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Data warehousing for the midsize organization

Thanks to new technologies entering the data warehousing space, midsize companies can now alleviate their pain on a midsize budget.

This article originally appeared on the BeyeNETWORK.

Data warehouses are found in places where there is a lot of data, including telephone companies, banks, insurance companies, retailers, government agencies and airlines. And why do you find data warehouses at these data-centric, large institutions? You find data warehouses in these organizations because that is where both the opportunity and the pain are. In these large data-centric organizations, there is an opportunity to find and use customer information to create a bond with the customer. There is an opportunity to consolidate purchases across the organization in order to leverage a bigger discount. There is the opportunity to look at information globally so that global risks can be divined before they take a company down (e.g., Barings Bank). There are many advantages to being able to gather, integrate and look at information holistically. Translating a holistic, corporate view of data into business advantage is a fairly simple thing to do, requiring only a limited imagination.

In this vein, it is fair to ask if midsize companies need a data warehouse as well. The answer is yes, midsize organizations need data warehousing, just like their bigger brethren. Midsize companies need data warehousing because they have needs for:

  • Integrated data

  • Historical data, and

  • Granular data that can be examined in many different ways where there is still a system of record.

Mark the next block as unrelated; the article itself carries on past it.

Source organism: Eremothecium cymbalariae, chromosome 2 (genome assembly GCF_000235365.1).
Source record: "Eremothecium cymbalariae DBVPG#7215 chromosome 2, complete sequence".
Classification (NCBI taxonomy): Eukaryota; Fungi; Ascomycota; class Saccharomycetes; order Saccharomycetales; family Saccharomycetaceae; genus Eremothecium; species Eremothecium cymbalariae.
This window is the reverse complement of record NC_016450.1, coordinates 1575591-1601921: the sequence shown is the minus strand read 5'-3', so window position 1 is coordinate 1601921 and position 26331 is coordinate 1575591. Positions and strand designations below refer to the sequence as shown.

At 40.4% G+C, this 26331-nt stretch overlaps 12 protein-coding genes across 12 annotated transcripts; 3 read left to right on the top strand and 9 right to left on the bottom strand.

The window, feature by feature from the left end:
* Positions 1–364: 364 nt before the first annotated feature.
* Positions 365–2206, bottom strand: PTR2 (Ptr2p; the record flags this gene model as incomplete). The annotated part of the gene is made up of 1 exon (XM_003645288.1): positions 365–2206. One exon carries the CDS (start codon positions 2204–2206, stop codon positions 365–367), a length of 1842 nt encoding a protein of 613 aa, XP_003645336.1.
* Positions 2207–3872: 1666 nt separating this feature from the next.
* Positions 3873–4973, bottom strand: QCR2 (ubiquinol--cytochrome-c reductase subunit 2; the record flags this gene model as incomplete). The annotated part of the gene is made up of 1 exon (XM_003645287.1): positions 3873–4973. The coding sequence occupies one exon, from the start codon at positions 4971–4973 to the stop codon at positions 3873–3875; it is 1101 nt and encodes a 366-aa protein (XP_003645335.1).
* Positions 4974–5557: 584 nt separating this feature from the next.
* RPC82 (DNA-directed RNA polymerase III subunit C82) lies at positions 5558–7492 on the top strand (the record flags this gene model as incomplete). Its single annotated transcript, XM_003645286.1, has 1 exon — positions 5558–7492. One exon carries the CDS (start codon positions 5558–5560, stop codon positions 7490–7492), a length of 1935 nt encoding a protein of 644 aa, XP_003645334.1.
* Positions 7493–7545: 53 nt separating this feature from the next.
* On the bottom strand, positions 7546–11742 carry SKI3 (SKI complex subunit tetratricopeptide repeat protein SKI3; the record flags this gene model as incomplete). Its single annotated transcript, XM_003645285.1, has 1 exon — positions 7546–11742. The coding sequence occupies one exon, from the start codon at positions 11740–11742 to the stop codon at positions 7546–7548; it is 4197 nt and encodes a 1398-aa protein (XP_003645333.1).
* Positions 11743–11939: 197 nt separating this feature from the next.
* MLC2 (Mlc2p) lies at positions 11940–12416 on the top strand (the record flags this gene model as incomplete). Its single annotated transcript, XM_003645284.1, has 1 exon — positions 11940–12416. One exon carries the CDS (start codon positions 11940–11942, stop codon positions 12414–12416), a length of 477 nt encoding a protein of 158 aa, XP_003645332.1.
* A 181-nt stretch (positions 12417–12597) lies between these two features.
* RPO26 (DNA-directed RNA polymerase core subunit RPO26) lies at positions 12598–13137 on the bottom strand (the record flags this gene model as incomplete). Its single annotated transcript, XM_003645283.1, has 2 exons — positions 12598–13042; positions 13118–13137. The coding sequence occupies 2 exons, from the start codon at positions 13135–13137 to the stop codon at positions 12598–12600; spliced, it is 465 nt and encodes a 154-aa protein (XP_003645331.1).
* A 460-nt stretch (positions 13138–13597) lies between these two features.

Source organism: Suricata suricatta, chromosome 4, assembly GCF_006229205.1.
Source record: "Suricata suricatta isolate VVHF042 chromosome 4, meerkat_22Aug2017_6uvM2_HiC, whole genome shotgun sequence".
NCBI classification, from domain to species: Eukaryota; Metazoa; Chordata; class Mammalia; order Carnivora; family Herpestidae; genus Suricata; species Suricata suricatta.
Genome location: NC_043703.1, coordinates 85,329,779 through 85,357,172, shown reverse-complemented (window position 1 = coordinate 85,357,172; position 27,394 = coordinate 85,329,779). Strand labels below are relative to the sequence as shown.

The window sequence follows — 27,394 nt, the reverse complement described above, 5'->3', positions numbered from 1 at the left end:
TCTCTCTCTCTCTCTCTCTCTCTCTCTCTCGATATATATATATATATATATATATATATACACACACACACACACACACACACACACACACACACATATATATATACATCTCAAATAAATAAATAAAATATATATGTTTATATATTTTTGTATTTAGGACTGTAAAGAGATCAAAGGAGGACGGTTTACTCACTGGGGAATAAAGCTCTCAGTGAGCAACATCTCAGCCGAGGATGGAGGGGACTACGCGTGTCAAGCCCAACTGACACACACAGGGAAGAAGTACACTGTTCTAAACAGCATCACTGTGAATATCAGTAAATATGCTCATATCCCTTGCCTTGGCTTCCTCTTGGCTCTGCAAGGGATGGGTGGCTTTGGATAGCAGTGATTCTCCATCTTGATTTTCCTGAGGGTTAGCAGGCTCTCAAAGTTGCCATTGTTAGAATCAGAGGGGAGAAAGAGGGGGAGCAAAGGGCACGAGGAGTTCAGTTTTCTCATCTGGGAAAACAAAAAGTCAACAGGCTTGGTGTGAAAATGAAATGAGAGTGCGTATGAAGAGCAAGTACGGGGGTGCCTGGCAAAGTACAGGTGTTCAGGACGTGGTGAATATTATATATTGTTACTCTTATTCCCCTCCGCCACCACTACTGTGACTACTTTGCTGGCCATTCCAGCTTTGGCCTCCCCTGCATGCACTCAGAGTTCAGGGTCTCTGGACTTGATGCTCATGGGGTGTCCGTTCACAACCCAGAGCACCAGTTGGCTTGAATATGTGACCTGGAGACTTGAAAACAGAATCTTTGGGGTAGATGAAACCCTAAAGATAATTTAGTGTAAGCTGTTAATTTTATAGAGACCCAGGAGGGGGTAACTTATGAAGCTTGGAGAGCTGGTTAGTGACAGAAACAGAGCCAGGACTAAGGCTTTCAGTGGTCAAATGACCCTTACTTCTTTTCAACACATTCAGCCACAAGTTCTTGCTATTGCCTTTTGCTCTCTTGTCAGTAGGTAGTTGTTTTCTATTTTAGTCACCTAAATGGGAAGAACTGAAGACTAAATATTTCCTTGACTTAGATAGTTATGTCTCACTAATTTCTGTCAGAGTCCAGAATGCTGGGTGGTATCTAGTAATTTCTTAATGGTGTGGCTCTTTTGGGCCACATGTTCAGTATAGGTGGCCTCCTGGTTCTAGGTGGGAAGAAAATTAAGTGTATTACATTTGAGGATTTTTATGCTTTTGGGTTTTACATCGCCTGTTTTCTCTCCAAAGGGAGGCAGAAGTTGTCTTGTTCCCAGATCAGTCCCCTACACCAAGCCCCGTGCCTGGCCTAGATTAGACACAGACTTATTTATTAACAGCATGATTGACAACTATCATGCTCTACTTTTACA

The midsize companies experience the same types of needs for information that the big companies do.

The difference between the big companies that need data warehouses and smaller companies is the perceived level of pain. In really large companies, there is a deep and profound pain when it comes to having a data warehouse or not. In small companies, there is that same pain; however, the pain is not perceived to be as bad as it is in the large corporations.

For a long time now, data warehouses have been associated with big bucks. Everybody knows that data warehouses are expensive. So that is why only big corporations could afford to satisfy their pain.

But wait! There are some new technologies entering the data warehouse fold that have great promise to reduce the cost of data warehousing dramatically. Some of these new technologies are:

  • Dataupia – Dataupia technology has the potential to reduce the hardware infrastructure by an order of magnitude. One day an organization is paying $10,000,000 for their infrastructure. The next day they are paying $1,000,000 for exactly the same thing.

  • Talend – The world of ETL once was a world where the entry price was modest. Today ETL is a big ticket item. But with Talend, you don’t need to pay big bucks. Now you can have ETL for a fraction of what the “standard” ETL companies charge.

  • Seatab – Business intelligence is another component of data warehousing that can be spendy. Now there are technologies such as Seatab that have the potential of reducing the costs of data warehousing dramatically.

It is true that today data warehouses are for the large corporations. But with new technologies that are much less expensive yet still provide the same functionality and capacity as older, much more expensive technology, it is possible for the small to midsize organization to build their data warehouse. You don’t need to have a gigantic headache anymore to reach for the data warehouse aspirin. Now midsize organizations can alleviate the pain on a midsize budget.

 

Bill InmonBill Inmon

Bill is universally recognized as the father of the data warehouse. He has more than 36 years of database technology management experience and data warehouse design expertise. He has published more than 40 books and 1,000 articles on data warehousing and data management, and his books have been translated into nine languages. He is known globally for his data warehouse development seminars and has been a keynote speaker for many major computing associations. Bill can be reached at 303-681-6772.

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